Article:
Study: Metabolic Syndrome Risk Higher in Patients With Insomnia

Individuals with insomnia had 1.41 times the risk of developing hypertension, compared with people without the sleep disorder.

People who have insomnia appear to be at a higher risk of developing a number of metabolic disorders, including hypertension, hyperglycemia, hyperlipidemia, and obesity, according to a new meta-analysis.

The findings were published in the Journal of Clinical Neuroscience.

Insomnia is a complicated disorder that has already been linked with a number of health issues, including depression, cardiovascular disease, and chronic obstructive pulmonary disease, noted corresponding author Yazhen Liu, PhD, of the Third Military Medical University in China. As many as 10% of adults globally are believed to suffer from insomnia, but Liu and colleagues said that rate can soar as high as 50% in elderly patients.

Metabolic syndrome (MetS), which is characterized by hypertension, hyperlipidemia, abdominal obesity, and insulin resistance, is also on the rise. In the United States, roughly one-third of adults have MetS, according to the CDC. In China, Liu said, the rate is about 15.5%.

The investigators sought to determine if they could identify links between insomnia and metabolic conditions.

“We believe that understanding whether the development of insomnia affects the possibility of the concurrence of metabolic syndrome can provide a theoretical basis for preventing the current public health problems dominated by chronic diseases,” Liu and colleagues wrote.

In order to uncover any links, the investigators analyzed existing literature to find observational studies that included data on insomnia and MetS-related symptoms. Their search yielded 12 studies, upon which the investigators conducted random effects modeling to develop aggregate risk estimates for metabolic disorders. Four of the studies occurred in China; 3 were in the United States; the rest took place in India, Japan, Spain, Mexico, and Brazil.

Their analysis found the odds ratio (OR) for hypertension among patients with insomnia was 1.41 (95% confidence interval [CI], 1.19-1.67). The OR for hyperglycemia was 1.29 (95% CI, 1.11-1.50), and for obesity was 1.31 (95% CI, 1.03-1.67). The lowest risk was for hyperlipidemia, with an OR of 1.12 (95%CI, 0.92-1.37).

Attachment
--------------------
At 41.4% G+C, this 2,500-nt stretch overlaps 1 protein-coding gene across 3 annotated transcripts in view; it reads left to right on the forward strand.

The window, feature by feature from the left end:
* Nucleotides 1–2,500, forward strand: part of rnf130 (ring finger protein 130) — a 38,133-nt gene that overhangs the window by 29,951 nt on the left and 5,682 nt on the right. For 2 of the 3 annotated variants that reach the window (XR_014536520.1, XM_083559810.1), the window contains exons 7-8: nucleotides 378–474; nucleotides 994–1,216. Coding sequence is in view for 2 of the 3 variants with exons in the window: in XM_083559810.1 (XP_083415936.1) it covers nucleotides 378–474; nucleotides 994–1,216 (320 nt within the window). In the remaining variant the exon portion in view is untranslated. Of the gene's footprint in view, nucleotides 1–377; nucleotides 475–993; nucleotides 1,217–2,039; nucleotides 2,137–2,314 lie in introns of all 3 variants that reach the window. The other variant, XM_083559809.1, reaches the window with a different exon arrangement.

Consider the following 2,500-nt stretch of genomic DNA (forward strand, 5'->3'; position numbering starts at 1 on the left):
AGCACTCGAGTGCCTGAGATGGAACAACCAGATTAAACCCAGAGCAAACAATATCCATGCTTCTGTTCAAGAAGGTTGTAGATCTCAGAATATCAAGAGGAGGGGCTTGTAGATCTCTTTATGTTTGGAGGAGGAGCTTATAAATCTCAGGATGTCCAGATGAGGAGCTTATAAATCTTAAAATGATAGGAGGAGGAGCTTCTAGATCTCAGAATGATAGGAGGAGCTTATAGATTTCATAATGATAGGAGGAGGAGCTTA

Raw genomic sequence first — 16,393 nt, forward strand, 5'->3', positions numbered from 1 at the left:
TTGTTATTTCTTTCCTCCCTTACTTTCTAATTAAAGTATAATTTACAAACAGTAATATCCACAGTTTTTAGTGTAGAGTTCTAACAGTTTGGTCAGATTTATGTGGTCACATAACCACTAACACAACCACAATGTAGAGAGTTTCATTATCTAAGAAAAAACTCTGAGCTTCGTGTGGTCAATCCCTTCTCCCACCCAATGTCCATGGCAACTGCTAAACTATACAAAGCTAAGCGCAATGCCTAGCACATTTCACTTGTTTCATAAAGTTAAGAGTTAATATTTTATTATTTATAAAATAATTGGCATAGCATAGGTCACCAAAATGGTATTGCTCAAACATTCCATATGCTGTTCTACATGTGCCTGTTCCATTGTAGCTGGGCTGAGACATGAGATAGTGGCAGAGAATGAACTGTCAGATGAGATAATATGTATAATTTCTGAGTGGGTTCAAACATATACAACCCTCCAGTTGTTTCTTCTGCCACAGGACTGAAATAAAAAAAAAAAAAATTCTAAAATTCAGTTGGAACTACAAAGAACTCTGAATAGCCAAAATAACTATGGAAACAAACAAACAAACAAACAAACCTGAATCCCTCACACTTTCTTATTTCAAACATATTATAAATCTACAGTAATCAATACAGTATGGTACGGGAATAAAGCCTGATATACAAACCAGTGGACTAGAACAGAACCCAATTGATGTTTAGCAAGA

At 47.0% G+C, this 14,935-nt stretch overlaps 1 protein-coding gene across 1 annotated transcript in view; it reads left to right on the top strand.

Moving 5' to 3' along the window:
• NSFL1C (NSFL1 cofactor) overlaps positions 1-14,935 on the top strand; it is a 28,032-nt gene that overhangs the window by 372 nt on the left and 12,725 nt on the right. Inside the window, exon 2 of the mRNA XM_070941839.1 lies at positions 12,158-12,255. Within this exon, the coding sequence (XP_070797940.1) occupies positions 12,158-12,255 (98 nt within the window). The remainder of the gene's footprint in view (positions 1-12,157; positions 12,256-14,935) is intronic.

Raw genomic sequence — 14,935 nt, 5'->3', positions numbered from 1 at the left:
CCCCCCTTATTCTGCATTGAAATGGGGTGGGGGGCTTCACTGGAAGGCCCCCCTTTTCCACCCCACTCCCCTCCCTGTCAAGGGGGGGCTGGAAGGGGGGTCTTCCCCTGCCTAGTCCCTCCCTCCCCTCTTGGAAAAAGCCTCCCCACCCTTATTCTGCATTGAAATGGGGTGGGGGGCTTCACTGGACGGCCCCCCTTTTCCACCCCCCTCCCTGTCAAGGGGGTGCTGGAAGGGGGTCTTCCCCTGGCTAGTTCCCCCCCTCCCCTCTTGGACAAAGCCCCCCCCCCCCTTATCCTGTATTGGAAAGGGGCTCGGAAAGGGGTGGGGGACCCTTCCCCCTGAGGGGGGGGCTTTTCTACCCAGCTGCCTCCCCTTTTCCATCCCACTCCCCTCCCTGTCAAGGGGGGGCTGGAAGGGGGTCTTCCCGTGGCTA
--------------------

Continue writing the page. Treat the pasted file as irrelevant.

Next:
Liu and colleagues wrote that the findings should prove helpful in terms of identifying strategies to fight MetS.

“This will provide a theoretical basis for controlling the risk of metabolic syndrome, and also play a guiding role in reducing the occurrence of insomnia,” they wrote.

They said their study aligns with earlier reporting, including research which found chronic insomnia tripled the risk of hypertension in adults and a separate study suggesting insomnia was a risk factor for hyperglycemia among middle-aged men.

The authors noted that the studies included in the meta-analysis tended to be skewed toward middle-aged and elderly patients, which could be due to the fact that insomnia tends to be more common in older patients.

The investigators added one limitation of their study is the subjective nature of insomnia, which makes it difficult to diagnose and track using diagnostic equipment. Also, they noted that patient self-reporting is the main way insomnia is diagnosed, which could have impacts on the correlations found.

Still, the authors said their meta-analysis makes a strong case that insomnia is correlated with metabolic diseases. They concluded future research should separately examine the association between insomnia and the 4 indicators of MetS.


Zhang Y, Jiang X, Liu J, Lang Y, and Liu Y. The association between insomnia and the risk of metabolic syndrome: a systematic review and meta-analysis. J Clin Neurosci. Published online May 29, 2021. doi:10.1016/j.jocn.2021.05.039

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